Historic Pennsy Train Makes
Last Cleveland-Columbus Run

by Harry Christiansen
News Staff Writer
Cleveland Press, Dec. 15, 1950
CSU Cleveland Press Collection

Columbus-Here I am at the end of a sentimental journey through 169 miles of wintry Ohio countryside aboard the last Pennsylvania passenger train to make the Cleveland-Columbus run.

While Ohioans along the line grew emotional about the death of the "accommodation" train and veteran trainmen expressed bitterness, we chugged through the night--a unique blend of the old and the new.

The "old" was represented by the train making a final run after 96 years of service. The "new" was the presence on the train of a crowd of draftees making the first step of their journey to Camp Breckinridge, Ky.

Buys Last Ticket

I bought the last Columbus ticket at the old Pennsy depot, and found the station jammed with draftees, en route over the old Cleveland, Akron & Columbus line, for the Kentucky camp.

These future soldiers filled two Pullmans of a nine-car passenger baggage and mail train that grew to 12 cars by the time it reached Columbus.

Trainmen pointed to the long train and voiced doubt that it could be unprofitable. They feel that the train made money and should have been continued. However the Public Utilities Commission, after a survey agreed with the railroad that the train should be dropped.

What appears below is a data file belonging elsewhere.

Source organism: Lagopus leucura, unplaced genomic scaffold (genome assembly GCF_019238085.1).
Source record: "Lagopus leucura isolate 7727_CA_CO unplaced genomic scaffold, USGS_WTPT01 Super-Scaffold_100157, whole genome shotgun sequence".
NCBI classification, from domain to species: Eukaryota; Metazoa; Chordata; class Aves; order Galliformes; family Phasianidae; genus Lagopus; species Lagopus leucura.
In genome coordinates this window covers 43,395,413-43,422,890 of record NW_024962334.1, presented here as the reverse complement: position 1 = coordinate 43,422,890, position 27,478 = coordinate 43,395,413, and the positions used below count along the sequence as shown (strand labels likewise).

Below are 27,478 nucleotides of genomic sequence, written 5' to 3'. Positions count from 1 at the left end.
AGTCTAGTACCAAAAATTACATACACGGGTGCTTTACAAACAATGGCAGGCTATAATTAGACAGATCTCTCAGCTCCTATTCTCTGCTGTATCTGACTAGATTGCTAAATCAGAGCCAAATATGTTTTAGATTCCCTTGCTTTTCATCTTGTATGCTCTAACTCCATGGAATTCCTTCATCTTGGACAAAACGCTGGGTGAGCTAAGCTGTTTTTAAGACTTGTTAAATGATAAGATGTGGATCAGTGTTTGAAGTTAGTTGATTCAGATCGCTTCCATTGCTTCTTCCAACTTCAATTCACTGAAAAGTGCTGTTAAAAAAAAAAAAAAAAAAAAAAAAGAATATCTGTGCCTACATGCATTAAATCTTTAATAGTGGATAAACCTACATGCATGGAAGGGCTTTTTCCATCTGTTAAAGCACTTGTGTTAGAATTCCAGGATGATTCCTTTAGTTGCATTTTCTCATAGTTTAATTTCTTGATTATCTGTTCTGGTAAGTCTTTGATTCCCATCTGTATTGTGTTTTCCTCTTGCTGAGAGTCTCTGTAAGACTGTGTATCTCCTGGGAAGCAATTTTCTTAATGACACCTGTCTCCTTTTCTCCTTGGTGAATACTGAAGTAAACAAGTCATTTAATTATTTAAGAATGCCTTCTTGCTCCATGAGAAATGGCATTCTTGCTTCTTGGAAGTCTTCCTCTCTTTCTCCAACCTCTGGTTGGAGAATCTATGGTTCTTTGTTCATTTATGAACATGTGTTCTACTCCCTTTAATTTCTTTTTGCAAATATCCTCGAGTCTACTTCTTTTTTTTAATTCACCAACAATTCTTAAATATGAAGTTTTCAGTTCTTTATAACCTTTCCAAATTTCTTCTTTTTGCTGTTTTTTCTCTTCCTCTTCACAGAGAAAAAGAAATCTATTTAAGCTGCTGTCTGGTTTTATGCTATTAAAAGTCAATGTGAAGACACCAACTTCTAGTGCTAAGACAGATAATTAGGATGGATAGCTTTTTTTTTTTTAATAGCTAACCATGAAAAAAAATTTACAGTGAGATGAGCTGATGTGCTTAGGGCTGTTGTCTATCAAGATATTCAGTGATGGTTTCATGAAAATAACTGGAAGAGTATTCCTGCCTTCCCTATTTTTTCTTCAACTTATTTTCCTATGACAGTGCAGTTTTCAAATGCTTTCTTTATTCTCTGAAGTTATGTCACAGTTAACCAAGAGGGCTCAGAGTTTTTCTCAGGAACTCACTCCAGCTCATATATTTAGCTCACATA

Engineer Noble Z. Close, 61, of Columbus, 29 years on the line, said, "the discontinuance was foolish."

Fireman Clyde J. Wright, 53, of Columbus, 31 years on the line remembers when five passenger trains daily rolled along the picturesque route. He remembered state fair trains and football specials, and when Kenyon College at Gambier received a bad name years ago when a student fell asleep on the rails during a hazing and was run over by an engine.

There were few farewells along the line as the train passed through most of towns after all was dark.

Rode in Engine Cab

I rode the Diesel cab through the night from Orrville to Mt. Vernon. Engineer Close and Fireman Wright were sad as they blasted the horn for forlorn highway crossings.

South of Killbuck, the line climbs a four-mile grade. As the headlights pierced a blinding snowfall, Wright pointed out the now abandoned branch to Zanesville and traces of the old Walhonding Railroad. He recalled days when hundreds of college students boarded trains at tiny Gambier station, and how persons regularly bought tickets at many of the darkened stations.

There were days when President McKinley and politicians like Charlie Dick rode the old CA&C.

OSU Traveled in '90s

The Ohio State football team often traveled on the line in the '90s to play Case and Western Reserve in Cleveland.

The twisting Pennsylvania line to Columbus has a history dating from the stage coach and canal packet era.

Along the old CA&C route, oldtimers cannot recall a time when there wasn't a passenger station with a pot-bellied stove and weatherbeaten bulletin board.

There were days when the towns-people gathered at the station to catch a glimpse of some passing notable--a president en route to Cleveland or theater stars moving on to the next night's stand.

Started in 1851

The line was born on Feb. 19, 1851, when the Akron branch of the Cleveland & Pittsburgh Railroad, now the Pennsylvania, was chartered from Hudson to a point near Wooster.

Tracks were strung through the hills to Centerburg, but road officials looked toward Columbus instead of Deleware, and in 1873 pushed on to the state capital.

As the auto, bus and truck enslaught bit deep into revenues, various passenger trains disappeared.

However, fast freights will still roll through the hills of Wayne, Holmes and Knox counties.

Scan of article from microfiche, Cleveland Press Collection , CSU Special Collections Library.


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